A query is a business letter. It isn’t your application to college. It isn’t the ONE thing that’s going to make the difference between publishing your book and not publishing your book. It’s a query letter that is presenting a business proposition to a business person. Yes, it should be well-written. No, you should not panic if you see a typo in it and immediately beg the agent to delete the old query letter and only read a new one. Because once you start on this process, you will do it fifteen times. Trust me, I know.
You should describe your book. Use genre words. Tell about how long it is. If you have relevant expertise, talk about that. Most of the query letter should be the middle paragraph, in which you use a nice hook (what makes your book special and why your characters are on the journey they’re on) and tell a bit about the adventure and the ending. Like you’re talking to a friend. A friend in the business.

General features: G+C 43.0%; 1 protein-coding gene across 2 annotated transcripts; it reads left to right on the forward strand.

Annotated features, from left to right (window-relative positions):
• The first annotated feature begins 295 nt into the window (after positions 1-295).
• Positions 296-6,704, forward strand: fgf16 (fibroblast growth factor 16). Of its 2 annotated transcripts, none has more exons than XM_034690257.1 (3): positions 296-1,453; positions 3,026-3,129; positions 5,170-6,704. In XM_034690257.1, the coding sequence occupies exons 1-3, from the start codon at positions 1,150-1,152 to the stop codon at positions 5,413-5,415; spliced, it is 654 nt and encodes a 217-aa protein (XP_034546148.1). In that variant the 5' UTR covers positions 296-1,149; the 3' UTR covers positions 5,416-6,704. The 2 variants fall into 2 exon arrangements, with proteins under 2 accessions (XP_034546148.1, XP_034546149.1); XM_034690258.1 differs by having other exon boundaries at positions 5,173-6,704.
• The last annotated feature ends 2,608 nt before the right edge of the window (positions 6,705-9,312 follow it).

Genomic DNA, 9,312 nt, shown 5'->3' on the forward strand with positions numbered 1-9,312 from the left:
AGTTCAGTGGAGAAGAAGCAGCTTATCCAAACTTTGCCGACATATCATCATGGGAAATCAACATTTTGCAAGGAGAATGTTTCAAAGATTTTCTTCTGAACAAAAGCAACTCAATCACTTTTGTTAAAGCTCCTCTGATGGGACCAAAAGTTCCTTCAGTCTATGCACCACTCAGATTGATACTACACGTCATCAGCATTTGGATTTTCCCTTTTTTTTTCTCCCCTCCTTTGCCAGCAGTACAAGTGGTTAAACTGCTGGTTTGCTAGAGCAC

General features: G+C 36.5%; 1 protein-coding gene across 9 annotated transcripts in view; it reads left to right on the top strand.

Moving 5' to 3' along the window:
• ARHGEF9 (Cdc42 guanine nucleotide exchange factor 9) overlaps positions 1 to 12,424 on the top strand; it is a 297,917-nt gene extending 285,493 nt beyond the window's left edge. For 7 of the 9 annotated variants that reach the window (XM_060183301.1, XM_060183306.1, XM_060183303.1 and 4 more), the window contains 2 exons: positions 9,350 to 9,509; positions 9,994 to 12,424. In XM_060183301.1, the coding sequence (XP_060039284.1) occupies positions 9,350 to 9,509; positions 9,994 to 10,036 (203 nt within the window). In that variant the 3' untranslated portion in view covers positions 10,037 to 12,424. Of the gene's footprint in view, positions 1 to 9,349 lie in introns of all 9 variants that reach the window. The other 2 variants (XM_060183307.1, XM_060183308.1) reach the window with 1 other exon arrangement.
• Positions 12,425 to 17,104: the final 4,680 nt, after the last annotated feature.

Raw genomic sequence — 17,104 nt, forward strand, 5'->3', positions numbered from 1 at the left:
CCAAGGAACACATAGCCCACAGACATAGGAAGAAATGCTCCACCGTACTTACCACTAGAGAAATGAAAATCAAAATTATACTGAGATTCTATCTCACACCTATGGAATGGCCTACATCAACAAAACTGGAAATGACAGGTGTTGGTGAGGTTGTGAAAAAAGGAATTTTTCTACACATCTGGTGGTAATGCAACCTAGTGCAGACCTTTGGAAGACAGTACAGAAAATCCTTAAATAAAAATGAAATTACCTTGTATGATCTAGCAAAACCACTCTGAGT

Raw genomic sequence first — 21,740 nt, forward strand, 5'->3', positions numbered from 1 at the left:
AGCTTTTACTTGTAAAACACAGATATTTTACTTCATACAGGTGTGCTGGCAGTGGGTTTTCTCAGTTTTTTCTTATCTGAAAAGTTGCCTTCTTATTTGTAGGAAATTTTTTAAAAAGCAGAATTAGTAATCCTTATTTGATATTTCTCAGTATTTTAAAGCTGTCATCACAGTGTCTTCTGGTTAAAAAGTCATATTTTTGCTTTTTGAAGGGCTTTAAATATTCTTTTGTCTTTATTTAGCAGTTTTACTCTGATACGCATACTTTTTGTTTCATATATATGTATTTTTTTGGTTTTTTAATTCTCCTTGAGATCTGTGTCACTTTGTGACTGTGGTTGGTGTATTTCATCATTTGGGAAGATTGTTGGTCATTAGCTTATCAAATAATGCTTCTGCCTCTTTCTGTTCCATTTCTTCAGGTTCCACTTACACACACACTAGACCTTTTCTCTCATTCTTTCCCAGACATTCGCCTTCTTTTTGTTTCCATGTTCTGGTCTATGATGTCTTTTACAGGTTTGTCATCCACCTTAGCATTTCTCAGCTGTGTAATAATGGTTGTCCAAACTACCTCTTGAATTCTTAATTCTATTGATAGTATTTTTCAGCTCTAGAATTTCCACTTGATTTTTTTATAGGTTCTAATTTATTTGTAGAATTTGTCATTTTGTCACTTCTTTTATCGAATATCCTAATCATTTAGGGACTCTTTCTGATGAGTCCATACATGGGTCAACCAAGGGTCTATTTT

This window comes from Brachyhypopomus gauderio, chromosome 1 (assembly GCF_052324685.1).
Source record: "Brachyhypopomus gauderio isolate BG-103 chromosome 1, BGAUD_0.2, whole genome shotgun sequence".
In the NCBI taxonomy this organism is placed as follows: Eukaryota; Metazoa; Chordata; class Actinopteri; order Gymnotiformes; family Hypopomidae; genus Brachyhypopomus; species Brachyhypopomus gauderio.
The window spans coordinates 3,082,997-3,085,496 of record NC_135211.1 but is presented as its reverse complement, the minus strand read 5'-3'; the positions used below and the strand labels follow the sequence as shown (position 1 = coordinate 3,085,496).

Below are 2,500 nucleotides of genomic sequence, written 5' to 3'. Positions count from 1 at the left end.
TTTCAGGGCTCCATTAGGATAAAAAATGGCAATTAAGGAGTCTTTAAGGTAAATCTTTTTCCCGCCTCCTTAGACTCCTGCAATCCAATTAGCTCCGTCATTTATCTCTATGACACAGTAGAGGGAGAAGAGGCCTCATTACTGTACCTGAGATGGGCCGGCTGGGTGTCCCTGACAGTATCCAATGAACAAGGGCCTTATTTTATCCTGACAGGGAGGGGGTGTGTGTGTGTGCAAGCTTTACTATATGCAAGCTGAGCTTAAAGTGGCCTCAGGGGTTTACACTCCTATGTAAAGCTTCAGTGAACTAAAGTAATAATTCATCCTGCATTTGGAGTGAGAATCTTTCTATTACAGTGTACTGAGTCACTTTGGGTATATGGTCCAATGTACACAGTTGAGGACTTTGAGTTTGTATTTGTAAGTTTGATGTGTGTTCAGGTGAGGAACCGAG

I see too many writers obsessed with writing the perfect query letter. They seem to spend all their daily energy for a year or more on crafting the perfect letter. This is a misuse of your time. You should be spending most of your time writing your book. And rewriting it. And rewriting it again.
Agents mostly reject query letters because the book just isn’t for them, and no perfect query letter would change that. They also reject books because they aren’t good enough to publish yet. They may or may not be salvageable. I don’t know the answer to that from this distance. Not getting any responses to your query should be interpreted as a chance to rewrite the query and do the book better justice.
But more often, not getting any response to your query should also be a call to perhaps considering that the book itself needs major revision. Or that it’s time for you to work on a new book.
Good writing matters. Don’t get me wrong. It matters a lot. It’s just that it should matter in your actual book.